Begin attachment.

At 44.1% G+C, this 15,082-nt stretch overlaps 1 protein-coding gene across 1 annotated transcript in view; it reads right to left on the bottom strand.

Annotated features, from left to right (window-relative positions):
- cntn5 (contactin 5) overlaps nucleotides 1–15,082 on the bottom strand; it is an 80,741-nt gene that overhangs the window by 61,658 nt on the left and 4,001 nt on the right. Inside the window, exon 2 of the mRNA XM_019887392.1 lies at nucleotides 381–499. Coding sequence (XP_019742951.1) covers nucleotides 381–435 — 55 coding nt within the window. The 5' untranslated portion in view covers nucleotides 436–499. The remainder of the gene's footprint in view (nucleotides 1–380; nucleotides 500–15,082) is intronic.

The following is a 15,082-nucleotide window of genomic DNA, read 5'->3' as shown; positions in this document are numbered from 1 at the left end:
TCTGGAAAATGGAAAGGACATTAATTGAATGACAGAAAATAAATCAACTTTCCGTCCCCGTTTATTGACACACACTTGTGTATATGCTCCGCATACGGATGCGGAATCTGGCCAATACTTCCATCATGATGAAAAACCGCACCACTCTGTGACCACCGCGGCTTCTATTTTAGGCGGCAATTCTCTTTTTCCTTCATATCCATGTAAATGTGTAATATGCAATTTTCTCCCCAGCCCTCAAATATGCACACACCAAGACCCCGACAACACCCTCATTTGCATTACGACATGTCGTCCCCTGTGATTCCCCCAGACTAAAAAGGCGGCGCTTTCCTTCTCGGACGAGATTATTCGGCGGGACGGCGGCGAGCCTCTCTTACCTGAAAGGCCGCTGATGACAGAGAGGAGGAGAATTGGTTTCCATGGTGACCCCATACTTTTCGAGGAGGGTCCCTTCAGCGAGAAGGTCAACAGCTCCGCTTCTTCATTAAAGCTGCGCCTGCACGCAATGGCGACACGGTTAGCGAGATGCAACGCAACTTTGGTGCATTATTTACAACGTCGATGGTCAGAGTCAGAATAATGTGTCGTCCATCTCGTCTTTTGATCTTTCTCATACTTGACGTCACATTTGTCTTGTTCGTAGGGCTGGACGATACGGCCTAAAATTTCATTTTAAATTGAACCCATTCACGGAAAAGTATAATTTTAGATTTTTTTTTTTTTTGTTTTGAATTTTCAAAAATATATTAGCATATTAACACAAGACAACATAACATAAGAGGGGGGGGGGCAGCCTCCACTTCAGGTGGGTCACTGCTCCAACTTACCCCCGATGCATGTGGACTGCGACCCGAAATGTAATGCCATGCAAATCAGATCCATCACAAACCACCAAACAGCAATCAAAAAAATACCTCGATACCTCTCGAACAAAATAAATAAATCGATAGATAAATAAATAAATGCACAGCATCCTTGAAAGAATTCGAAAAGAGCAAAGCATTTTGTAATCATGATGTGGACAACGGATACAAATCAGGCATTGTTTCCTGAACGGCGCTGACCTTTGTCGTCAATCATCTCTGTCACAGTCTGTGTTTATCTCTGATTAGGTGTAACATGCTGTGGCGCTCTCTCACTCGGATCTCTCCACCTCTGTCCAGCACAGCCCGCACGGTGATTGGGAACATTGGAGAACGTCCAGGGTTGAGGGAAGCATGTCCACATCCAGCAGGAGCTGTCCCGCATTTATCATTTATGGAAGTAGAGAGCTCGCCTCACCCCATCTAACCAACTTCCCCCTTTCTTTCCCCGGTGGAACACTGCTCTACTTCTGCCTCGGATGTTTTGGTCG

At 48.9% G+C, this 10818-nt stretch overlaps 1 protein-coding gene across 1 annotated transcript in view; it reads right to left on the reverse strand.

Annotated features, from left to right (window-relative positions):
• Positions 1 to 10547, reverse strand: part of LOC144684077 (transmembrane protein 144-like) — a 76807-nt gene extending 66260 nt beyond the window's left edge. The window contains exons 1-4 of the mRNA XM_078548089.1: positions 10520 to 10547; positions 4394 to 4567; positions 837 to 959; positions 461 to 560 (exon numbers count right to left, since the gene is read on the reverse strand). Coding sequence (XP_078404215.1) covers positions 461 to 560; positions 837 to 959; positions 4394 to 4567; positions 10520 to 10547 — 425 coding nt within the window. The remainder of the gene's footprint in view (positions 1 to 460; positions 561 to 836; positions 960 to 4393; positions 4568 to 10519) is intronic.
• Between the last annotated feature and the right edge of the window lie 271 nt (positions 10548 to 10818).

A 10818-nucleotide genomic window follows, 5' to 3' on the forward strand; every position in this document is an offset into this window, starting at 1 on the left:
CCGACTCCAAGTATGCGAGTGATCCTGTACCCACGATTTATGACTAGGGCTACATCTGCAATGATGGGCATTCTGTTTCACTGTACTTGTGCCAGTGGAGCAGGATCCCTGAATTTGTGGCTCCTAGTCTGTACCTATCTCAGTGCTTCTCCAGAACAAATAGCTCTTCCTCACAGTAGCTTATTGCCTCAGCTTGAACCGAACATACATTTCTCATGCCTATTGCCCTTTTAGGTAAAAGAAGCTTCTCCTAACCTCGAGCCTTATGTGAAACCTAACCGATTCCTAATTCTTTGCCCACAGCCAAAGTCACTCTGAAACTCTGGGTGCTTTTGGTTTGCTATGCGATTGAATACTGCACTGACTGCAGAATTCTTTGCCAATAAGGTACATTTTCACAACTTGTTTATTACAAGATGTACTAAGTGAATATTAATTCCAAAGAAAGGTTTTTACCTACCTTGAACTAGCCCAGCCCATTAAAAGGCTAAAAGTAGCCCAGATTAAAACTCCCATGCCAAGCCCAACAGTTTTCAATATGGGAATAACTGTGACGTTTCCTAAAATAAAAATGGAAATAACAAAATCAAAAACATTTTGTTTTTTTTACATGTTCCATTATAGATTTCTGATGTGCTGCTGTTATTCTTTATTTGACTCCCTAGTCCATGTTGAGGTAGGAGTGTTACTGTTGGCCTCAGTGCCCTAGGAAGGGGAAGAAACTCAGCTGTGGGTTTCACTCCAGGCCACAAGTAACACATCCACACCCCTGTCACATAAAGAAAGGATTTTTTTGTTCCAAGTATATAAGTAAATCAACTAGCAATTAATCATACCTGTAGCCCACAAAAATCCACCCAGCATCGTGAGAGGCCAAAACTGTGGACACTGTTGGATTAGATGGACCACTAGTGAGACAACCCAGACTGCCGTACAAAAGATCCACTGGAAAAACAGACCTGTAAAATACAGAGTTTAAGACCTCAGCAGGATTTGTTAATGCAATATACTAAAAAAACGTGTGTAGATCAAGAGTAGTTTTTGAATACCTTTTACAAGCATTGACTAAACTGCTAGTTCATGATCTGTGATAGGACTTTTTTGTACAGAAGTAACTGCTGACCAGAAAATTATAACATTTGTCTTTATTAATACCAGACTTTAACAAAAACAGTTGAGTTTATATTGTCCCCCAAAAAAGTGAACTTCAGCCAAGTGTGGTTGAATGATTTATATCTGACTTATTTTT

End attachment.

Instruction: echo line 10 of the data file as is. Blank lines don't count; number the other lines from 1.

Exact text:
A 10818-nucleotide genomic window follows, 5' to 3' on the forward strand; every position in this document is an offset into this window, starting at 1 on the left: